He’s going to have the opportunity to dwell on that, and other aspects of his life. While crossing a cut canyon, he steps on a boulder he thought was stable and goes plummeting, downwards-like. When he lands, he discovers the rather inconvenient fact that his arm is pinned to the canyon wall by a boulder the size of a home AC unit. He tries to move the boulder, but no good. He tries pounding the boulder, unsuccessfully. He takes a deep breath, lays out all the contents of his backpack and tries to think. The sinking realization is that nobody knows where he is. Nobody can hear his cries for help. His water supply is limited as is his food. He has no real tools that can extricate him from the situation apart from a multi-purpose tool with a dull knife blade.

After freaking out a little bit, Aron realizes the grim situation he is in. He has only enough water to last him a few days. Nothing short of a jackhammer is going to get that rock off of him. He is going to die. 

Dying is a funny thing, particularly when you have time to wait for it. You are given a chance to reflect back on your life, see the road not traveled and figure out who you are and what didn’t work. And, as his water begins to run out, the lack of sleep and the exposure to the elements begins to play with his mind. And as his time runs out, he is faced with a devastating choice between the will to survive and a horror that thee and me could never contemplate.

Most of you know by now that Aron Ralston is an actual person who went through this, and that devastating choice was whether to saw off his own arm with the dull knife or else wait to die. Obviously he chose the former, and stumbled out of that canyon to be rescued by a pair of hikers who alerted authorities.

You wonder how a film set in a cramped space for 127 hours – a little over five days – can be a riveting experience but Oscar-winning director Boyle makes it so. Even though for the most part you know what everything is leading to, you get to see inside the person that Ralston is. During his ordeal, he made several entries on a digital video camera that essentially detailed what he was going through but also served as a goodbye and apology to his family for the times he put his own needs ahead of theirs. In the end, he realizes that he had insulated himself from the things in life that were most important.

Franco is an expressive and often physical actor who is perfectly cast here. This might be the defining performance of his career; it is as sure a bet to be nominated for the Best Actor Oscar in a few months as any performance this year is. He is onscreen for the entire movie and spends much of it alone. He has to capture the attention and imagination of the audience without interacting with anybody other than himself, and he does it in a way that is both natural and unforced.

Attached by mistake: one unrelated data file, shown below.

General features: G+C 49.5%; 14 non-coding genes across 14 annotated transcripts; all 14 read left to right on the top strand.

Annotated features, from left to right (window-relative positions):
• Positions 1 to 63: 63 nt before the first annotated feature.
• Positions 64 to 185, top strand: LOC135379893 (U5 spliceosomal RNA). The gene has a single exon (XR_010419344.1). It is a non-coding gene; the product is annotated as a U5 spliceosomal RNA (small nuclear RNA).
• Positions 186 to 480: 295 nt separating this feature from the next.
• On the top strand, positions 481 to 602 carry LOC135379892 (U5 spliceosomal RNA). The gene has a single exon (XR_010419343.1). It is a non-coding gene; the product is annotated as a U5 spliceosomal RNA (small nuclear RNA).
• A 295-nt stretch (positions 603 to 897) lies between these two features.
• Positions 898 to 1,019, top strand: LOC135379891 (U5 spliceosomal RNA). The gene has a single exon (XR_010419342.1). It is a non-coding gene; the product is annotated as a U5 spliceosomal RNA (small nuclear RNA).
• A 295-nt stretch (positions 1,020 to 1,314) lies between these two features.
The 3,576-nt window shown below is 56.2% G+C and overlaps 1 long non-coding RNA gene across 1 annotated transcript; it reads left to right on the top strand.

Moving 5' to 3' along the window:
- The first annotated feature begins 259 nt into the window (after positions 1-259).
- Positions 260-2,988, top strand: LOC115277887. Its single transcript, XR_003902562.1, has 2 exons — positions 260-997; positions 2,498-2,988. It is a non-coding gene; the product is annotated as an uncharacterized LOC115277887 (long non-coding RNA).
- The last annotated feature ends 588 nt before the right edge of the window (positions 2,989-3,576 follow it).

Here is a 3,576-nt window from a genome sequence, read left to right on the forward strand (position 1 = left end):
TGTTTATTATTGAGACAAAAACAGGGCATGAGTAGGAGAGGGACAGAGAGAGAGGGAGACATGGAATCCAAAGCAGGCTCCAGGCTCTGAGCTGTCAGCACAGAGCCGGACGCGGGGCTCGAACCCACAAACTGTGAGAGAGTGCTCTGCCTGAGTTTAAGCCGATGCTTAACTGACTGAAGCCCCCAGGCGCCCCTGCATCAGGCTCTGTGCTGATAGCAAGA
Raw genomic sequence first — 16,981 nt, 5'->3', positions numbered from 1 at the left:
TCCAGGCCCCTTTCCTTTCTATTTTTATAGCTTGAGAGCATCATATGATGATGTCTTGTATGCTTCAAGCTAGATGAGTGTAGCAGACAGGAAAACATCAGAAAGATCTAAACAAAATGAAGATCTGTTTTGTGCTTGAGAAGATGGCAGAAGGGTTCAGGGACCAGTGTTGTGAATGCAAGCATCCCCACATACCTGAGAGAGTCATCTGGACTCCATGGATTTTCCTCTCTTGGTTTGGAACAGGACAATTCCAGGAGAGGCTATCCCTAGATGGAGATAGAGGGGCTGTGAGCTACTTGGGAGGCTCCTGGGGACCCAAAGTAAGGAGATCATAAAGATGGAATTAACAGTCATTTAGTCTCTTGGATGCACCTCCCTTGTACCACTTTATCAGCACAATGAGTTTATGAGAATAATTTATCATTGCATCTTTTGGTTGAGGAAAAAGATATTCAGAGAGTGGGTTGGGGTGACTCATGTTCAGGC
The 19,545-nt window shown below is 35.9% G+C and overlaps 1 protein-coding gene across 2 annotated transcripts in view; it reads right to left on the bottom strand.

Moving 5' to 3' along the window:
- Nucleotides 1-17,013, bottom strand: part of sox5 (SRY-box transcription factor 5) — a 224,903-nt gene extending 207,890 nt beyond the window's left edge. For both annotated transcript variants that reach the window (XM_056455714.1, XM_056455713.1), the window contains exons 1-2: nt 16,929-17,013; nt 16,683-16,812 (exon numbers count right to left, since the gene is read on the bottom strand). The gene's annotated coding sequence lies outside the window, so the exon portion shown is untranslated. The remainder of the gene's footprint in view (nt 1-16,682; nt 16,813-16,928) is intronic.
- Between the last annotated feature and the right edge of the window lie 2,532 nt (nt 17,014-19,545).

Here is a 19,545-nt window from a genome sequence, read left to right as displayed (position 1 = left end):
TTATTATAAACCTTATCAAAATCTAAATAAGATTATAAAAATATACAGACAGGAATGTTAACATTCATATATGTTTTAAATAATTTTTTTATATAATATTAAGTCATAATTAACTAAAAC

The amputation scene is not as graphic as you might think, although there are reports of people fainting during it. It certainly is disturbing and I would think long and hard if I were the sensitive sort about putting myself through it. If you have someone who is affected by such, you might want to take it under advisement that they might not do well at this movie although the scene isn’t gratuitous in the least.

The cinematography here is breathtaking, utilizing the majestic desolation of the Utah landscape as a character in the movie. It is this that Aron disrespects and winds up paying a heavy price.

REASONS TO GO: A career-making performance by Franco and another great movie by Boyle. This is the kind of movie that stays with you long after its over.

REASONS TO STAY: Sensitive sorts will be disturbed by the amputation scene, and claustrophobics might be made uncomfortable with the surroundings in the film.

FAMILY VALUES: There is a lot of bad language (hey, you’d curse if you had a boulder on your arm) and some pretty disturbing scenes of self-amputation that are definitely not for the squeamish.

TRIVIAL PURSUIT: The camcorder that James Franco uses in the film is the same one used by Ralston on his ill-fated trek. The video he shot had only previously been shown to family and close friends, but Boyle and Franco were allowed to watch it for accuracy sake. The video is kept in a vault for safekeeping.

HOME OR THEATER: Much of the film takes place in a cut canyon, a very narrow environment, but some of the shots of Canyonlands National Park are just breathtaking and should be seen on the big screen.

FINAL RATING: 8/10

TOMORROW: Police, Adjective